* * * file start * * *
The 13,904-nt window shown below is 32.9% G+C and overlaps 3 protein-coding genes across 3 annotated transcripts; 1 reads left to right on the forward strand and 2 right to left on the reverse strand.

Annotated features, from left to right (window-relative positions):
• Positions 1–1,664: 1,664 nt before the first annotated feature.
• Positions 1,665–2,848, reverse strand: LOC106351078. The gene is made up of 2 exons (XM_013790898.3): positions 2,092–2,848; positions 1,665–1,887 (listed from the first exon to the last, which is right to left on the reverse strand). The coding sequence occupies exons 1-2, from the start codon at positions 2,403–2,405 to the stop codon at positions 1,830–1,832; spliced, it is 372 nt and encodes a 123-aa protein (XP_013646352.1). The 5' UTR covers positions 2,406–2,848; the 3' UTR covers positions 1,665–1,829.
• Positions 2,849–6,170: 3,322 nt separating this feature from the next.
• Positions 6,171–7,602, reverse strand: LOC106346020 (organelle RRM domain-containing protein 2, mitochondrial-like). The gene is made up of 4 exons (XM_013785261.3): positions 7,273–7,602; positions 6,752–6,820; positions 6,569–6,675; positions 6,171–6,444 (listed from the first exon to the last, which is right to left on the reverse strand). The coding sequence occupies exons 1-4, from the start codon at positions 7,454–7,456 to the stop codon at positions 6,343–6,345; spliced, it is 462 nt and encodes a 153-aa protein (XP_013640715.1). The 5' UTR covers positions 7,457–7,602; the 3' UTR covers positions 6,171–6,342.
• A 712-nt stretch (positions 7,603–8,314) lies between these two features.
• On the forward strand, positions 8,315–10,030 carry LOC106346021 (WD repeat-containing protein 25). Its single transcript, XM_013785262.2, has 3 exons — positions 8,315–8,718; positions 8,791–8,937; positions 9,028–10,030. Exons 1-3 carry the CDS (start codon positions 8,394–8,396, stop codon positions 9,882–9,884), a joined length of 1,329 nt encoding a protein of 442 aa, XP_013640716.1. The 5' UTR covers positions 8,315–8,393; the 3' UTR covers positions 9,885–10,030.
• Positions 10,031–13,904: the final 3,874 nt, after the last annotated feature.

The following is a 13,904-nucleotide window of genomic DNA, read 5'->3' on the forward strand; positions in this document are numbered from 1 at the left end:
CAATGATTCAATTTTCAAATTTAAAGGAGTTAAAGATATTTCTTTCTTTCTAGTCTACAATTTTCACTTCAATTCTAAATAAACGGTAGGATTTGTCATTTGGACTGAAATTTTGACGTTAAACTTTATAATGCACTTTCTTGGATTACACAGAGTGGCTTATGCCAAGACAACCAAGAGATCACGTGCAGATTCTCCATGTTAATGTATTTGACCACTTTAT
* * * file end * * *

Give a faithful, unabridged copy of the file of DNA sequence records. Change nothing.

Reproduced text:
The 13,904-nt window shown below is 32.9% G+C and overlaps 3 protein-coding genes across 3 annotated transcripts; 1 reads left to right on the forward strand and 2 right to left on the reverse strand.

Annotated features, from left to right (window-relative positions):
• Positions 1–1,664: 1,664 nt before the first annotated feature.
• Positions 1,665–2,848, reverse strand: LOC106351078. The gene is made up of 2 exons (XM_013790898.3): positions 2,092–2,848; positions 1,665–1,887 (listed from the first exon to the last, which is right to left on the reverse strand). The coding sequence occupies exons 1-2, from the start codon at positions 2,403–2,405 to the stop codon at positions 1,830–1,832; spliced, it is 372 nt and encodes a 123-aa protein (XP_013646352.1). The 5' UTR covers positions 2,406–2,848; the 3' UTR covers positions 1,665–1,829.
• Positions 2,849–6,170: 3,322 nt separating this feature from the next.
• Positions 6,171–7,602, reverse strand: LOC106346020 (organelle RRM domain-containing protein 2, mitochondrial-like). The gene is made up of 4 exons (XM_013785261.3): positions 7,273–7,602; positions 6,752–6,820; positions 6,569–6,675; positions 6,171–6,444 (listed from the first exon to the last, which is right to left on the reverse strand). The coding sequence occupies exons 1-4, from the start codon at positions 7,454–7,456 to the stop codon at positions 6,343–6,345; spliced, it is 462 nt and encodes a 153-aa protein (XP_013640715.1). The 5' UTR covers positions 7,457–7,602; the 3' UTR covers positions 6,171–6,342.
• A 712-nt stretch (positions 7,603–8,314) lies between these two features.
• On the forward strand, positions 8,315–10,030 carry LOC106346021 (WD repeat-containing protein 25). Its single transcript, XM_013785262.2, has 3 exons — positions 8,315–8,718; positions 8,791–8,937; positions 9,028–10,030. Exons 1-3 carry the CDS (start codon positions 8,394–8,396, stop codon positions 9,882–9,884), a joined length of 1,329 nt encoding a protein of 442 aa, XP_013640716.1. The 5' UTR covers positions 8,315–8,393; the 3' UTR covers positions 9,885–10,030.
• Positions 10,031–13,904: the final 3,874 nt, after the last annotated feature.

The following is a 13,904-nucleotide window of genomic DNA, read 5'->3' on the forward strand; positions in this document are numbered from 1 at the left end:
CAATGATTCAATTTTCAAATTTAAAGGAGTTAAAGATATTTCTTTCTTTCTAGTCTACAATTTTCACTTCAATTCTAAATAAACGGTAGGATTTGTCATTTGGACTGAAATTTTGACGTTAAACTTTATAATGCACTTTCTTGGATTACACAGAGTGGCTTATGCCAAGACAACCAAGAGATCACGTGCAGATTCTCCATGTTAATGTATTTGACCACTTTAT